Last Updated: Friday - 09/24/2010
Week of October 11, 2004
Jean Forest receives Carr award
Former senator honoured with the first Kevin Carr Leadership Award
By RAMON GONZALEZ
WCR Staff Writer
The Catholic community took time out Sept. 29 to honour Jean Forest for a remarkable life of service.
Some 170 people attended a Petroleum Club luncheon where Forest, a former senator and chancellor emeritus of the University of Alberta, received the first Kevin Carr Christian Leadership Award in recognition of her contributions to post-secondary education, Catholic education, human rights and community building.
The Kevin Carr award was established by Newman Theological College to honour individuals whose outstanding Christian leadership reflects the values of the college and the qualities that Carr cherished and exhibited in his work as college president.
Father Jack Gallagher, the president of Newman, and Justice Cecilia Johnstone, the college's chancellor, presented the award to Forest.
Walk the Christian talk
"I'm deeply honoured but also deeply humbled to have been chosen as the first recipient of the Kevin Carr Christian Leadership Award," Forest said, praising Carr for having led Newman "further and further" along the road of academic excellence and for having coached it into being a vibrant community that walks the Christian talk.
"It is because of this that I treasure so highly the honour that you have bestowed on me today; because it carries the name of a man for whom I have the highest regard and because it comes from the kind of faith community that's always in the cornerstone of my life."
Carr was the first layperson to serve as Newman College president. He served from 1993 to 2001.
During his tenure, the college introduced programs that enabled it to better serve students from across Western Canada, created youth and lay ministries programs, introduced electronic delivery programs, became accredited with the Association of Theological Schools of the U.S and Canada and completed a $4-million capital construction project, which included a new library and seminary residence.
At the luncheon, Carr thanked the college for seeing fit to confer an award in his name and said he was especially pleased that the first recipient was Forest.
"I can't think of a more deserving individual," he said. "Her remarkable journey is one that inspires us all."
Alvin Morris, a member of Newman's board of governors and the team that nominated Forest for the award, said Forest was a "natural choice" for the award because of her outstanding leadership in promoting Catholic education, human rights and Christian values and her remarkable record of community service over the years. Among other things, Forest served on committees of the Canadian Conference of Catholic Bishops, was vice-chair of the board of governors of Newman College, and president of the Alberta Catholic School Trustees Association.
Her contributions have not gone unrecognized. Forest has received more than 20 awards, medals and citations over the years.
She was appointed officer of the Order of Canada in 1987, received an honourary doctorate from the University of Waterloo in 1996 and was recipient of the Queen's Golden Jubilee Medal in 2002.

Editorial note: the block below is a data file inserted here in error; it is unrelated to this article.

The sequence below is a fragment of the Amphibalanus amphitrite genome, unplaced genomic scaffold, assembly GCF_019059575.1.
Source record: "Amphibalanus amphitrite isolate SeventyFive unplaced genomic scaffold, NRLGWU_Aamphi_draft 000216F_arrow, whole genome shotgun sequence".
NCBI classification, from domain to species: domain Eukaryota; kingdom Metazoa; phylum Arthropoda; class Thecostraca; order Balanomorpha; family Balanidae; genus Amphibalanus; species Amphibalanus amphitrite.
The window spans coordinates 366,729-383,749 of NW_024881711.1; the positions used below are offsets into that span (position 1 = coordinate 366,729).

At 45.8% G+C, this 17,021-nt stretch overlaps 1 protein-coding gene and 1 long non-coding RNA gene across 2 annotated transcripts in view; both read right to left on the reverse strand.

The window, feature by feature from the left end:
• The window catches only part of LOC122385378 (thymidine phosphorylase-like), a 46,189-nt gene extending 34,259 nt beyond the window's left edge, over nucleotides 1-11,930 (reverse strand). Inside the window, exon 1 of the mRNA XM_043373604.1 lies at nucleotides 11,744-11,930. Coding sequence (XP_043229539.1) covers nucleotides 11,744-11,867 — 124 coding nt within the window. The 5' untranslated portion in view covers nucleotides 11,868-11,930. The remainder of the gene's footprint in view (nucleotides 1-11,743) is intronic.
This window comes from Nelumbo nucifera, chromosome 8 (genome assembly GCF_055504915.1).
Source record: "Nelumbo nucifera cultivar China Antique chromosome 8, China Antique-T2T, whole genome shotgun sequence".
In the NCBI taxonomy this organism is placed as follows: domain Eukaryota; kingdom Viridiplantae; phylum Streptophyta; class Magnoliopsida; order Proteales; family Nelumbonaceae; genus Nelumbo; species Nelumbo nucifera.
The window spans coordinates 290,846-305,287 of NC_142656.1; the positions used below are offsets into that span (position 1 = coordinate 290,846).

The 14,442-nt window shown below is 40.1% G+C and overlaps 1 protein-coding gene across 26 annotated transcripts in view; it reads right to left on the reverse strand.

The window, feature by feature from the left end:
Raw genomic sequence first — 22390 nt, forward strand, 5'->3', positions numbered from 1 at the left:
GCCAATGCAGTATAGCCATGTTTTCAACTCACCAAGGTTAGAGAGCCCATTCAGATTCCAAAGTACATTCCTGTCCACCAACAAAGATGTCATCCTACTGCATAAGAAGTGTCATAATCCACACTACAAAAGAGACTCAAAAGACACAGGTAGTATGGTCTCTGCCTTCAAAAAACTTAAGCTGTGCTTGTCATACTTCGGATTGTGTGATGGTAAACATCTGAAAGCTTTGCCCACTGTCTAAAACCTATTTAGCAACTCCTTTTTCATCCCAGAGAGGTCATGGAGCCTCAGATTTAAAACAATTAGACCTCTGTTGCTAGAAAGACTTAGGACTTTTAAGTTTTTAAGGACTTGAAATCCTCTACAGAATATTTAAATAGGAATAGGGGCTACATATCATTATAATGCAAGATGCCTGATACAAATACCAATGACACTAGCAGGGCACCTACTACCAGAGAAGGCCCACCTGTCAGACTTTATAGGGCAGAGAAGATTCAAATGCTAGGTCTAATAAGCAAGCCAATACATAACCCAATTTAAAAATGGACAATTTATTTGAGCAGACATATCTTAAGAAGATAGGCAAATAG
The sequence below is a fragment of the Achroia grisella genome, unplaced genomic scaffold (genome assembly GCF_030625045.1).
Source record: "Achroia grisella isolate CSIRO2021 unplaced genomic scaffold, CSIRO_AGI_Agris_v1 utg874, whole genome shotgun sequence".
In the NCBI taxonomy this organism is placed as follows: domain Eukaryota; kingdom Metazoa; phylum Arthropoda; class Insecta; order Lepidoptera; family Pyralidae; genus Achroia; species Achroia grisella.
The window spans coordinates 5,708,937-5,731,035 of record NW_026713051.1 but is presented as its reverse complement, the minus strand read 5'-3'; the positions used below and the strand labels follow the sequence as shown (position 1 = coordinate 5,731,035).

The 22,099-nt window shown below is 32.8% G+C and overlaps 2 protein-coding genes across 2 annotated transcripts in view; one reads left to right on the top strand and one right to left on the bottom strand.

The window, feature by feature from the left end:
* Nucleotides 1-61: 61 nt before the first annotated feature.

A native of Manitoba, Forest and her husband Rocky moved to Alberta in 1947. For the next 50 years they lived in Edmonton and both took an active part in the community.
As a former teacher and mother of seven, Forest's interest in education led her to become a school trustee for Edmonton Catholic Schools, a position which she served for nine years, until 1977, three of those years as chair of the board.
In 1972, she was elected to the senate of the University of Alberta and shortly thereafter became a member of the university's board of governors.
After six years in these positions, she was elected chancellor of the university and served the four-year term, from 1978 to 1982.
She also served for a number of years as a chairperson of the senate of St. Stephen's College, a United Church college on the university campus.
Over the years, Forest was called to serve the province in a number of ways, including being appointed to Alberta's first Human Rights Commission in 1974 and the minister's advisory committee on the constitution in 1978.
She also served as a member of the Alberta Education's provincial appeals committee and in 1994, she was appointed a member of the Alberta human rights review panel.
"I can't think of a more deserving individual."
- Kevin Carr
Forest's record of service within the Church is equally impressive. For a number of years, she served as western representative of a number of committees set up by the Canadian Conference of Catholic Bishops, including committees dealing with issues such as catechetics, the family and the role of women in the Church.
She also served on the national pastoral committee for the papal visit to Canada and led the now-defunct Edmonton archdiocesan Council for Women.
In 1996, Forest was appointed to the Senate of Canada and served until her resignation in 1998. She resigned because of concerns for her husband's health. The couple retired to Victoria, where Forest is active in Church work and tutors immigrant children. She also serves as a consultant to the Island Catholic School Board.
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